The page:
It seems that Singaporeans are not performing up to standard as a Smart Nation, or at least, that’s what Prime Minister Lee Hsien Loong implied in his recent National Day Rally Speech.
When the market closed on Wednesday (16 Aug), Cathay Pacific Airways Ltd (293.HK) and China Unicom Hong Kong Ltd (762.HK) were the first to announce their results.
Many avid investors are wary towards investing in tech stocks as the tech scene is changing too rapidly. In other words, it’s a common phenomenon that the market leader today might be lagging behind its competitors tomorrow.
If even ordinary investors can see black swan events coming, are “black swans” still hard to predict? And if the stock market already priced in “black swan events”, will the impact still be catastrophic?
According to a recent Straits Times article reporting the findings of the latest Marriage and Parenthood Survey, six out of 10 single (meaning unmarried) Singaporeans aged 21-45 are “not dating seriously”. “Not dating seriously” means not dating with marriage in mind.
Last week, a colleague of mine talked about uninstalling a game in his mobile device (which he had been playing for about a year) for the third time. For the previous two times, he had gone back to playing it because the game was simply too addictive. This time, he intends to part with the game for good by selling his high-level account. That would be a life-changing event.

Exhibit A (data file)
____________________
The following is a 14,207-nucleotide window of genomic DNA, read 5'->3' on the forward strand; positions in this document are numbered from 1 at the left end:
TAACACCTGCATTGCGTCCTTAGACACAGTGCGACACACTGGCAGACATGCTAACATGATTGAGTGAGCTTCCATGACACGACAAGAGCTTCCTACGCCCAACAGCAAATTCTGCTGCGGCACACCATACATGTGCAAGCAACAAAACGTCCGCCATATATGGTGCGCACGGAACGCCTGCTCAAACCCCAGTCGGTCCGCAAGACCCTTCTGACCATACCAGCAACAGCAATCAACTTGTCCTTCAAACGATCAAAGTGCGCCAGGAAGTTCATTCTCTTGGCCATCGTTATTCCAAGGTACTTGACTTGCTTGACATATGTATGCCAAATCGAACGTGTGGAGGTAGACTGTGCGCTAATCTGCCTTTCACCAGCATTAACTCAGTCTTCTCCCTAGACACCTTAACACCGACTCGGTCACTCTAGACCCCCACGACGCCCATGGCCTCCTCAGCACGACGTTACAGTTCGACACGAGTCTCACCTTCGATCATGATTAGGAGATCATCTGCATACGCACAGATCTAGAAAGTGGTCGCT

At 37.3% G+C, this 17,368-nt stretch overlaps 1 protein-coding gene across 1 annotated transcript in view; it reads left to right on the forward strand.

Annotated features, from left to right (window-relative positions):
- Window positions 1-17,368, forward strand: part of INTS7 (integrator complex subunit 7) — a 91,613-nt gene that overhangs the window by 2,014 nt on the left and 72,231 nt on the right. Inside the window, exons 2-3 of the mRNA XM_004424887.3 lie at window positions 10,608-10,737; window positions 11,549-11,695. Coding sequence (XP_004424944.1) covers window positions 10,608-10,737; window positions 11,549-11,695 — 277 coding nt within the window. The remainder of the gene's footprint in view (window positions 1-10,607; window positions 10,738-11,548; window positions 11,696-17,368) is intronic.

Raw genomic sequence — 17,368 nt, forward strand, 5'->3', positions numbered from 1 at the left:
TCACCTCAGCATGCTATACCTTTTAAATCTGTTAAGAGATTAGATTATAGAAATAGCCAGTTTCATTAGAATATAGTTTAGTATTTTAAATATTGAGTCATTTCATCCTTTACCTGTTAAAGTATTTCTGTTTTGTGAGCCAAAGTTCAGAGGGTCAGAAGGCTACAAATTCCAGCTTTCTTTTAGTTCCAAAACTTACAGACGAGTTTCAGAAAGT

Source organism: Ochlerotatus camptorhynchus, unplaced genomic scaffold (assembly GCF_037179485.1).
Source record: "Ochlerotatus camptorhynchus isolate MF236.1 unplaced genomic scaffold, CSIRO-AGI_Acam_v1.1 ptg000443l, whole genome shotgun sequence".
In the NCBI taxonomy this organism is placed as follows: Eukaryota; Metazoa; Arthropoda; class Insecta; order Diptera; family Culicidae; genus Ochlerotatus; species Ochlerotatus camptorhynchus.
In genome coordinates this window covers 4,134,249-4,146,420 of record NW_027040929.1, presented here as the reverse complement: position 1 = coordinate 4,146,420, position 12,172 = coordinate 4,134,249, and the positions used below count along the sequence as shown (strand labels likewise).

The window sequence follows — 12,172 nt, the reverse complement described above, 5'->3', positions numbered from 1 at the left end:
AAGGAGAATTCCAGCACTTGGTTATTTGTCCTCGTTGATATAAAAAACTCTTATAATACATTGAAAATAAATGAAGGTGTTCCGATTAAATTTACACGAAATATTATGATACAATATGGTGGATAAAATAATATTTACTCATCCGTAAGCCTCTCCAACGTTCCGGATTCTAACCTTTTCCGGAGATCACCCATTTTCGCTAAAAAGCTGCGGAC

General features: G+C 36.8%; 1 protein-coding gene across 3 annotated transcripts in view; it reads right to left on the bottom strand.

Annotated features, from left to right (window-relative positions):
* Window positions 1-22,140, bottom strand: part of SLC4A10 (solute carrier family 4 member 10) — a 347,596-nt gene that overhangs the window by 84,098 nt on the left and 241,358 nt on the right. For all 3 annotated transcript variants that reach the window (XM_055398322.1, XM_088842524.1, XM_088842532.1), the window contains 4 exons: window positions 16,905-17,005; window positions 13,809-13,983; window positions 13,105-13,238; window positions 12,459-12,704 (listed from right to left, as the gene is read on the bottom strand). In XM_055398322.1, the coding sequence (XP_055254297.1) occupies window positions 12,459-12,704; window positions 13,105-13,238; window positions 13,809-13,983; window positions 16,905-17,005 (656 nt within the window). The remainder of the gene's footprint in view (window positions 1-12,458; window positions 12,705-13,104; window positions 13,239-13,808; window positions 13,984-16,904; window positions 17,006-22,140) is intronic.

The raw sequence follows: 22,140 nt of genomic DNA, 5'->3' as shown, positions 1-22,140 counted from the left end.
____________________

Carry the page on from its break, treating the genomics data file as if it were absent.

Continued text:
Which is the most expensive city in the world? Singapore? Tokyo? New York? You’d be surprised— according to Mercer’s latest cost of living survey, the champion goes to Luanda, the capital city of Angola, Africa.
The late Mr Lee Kuan Yew’s old house at 38 Oxley Road was in the limelight for the past few days as Singaporeans watched the FamiLEE drama unroll. But family/political disputes between our Prime Minister and his siblings might not be on the top of Singaporeans’ list of concerns. Despite the reported economic rebound, Singapore’s economy is still under the pressure of falling consumer spending, rising unemployment, rising pay gap (wages growing faster than productivity), as well as rising household debt to GDP ratio.
Pessimism lingers in the air as Singapore’s job market remains challenging. One can notice that not only fresh grads but everyone who is concerned with money, face a growing sense of insecurity.
Forget about demanding at least average starting salaries. According to recruit firms, those who are fresh out of school seem to be more willing to settle for a smaller paycheck.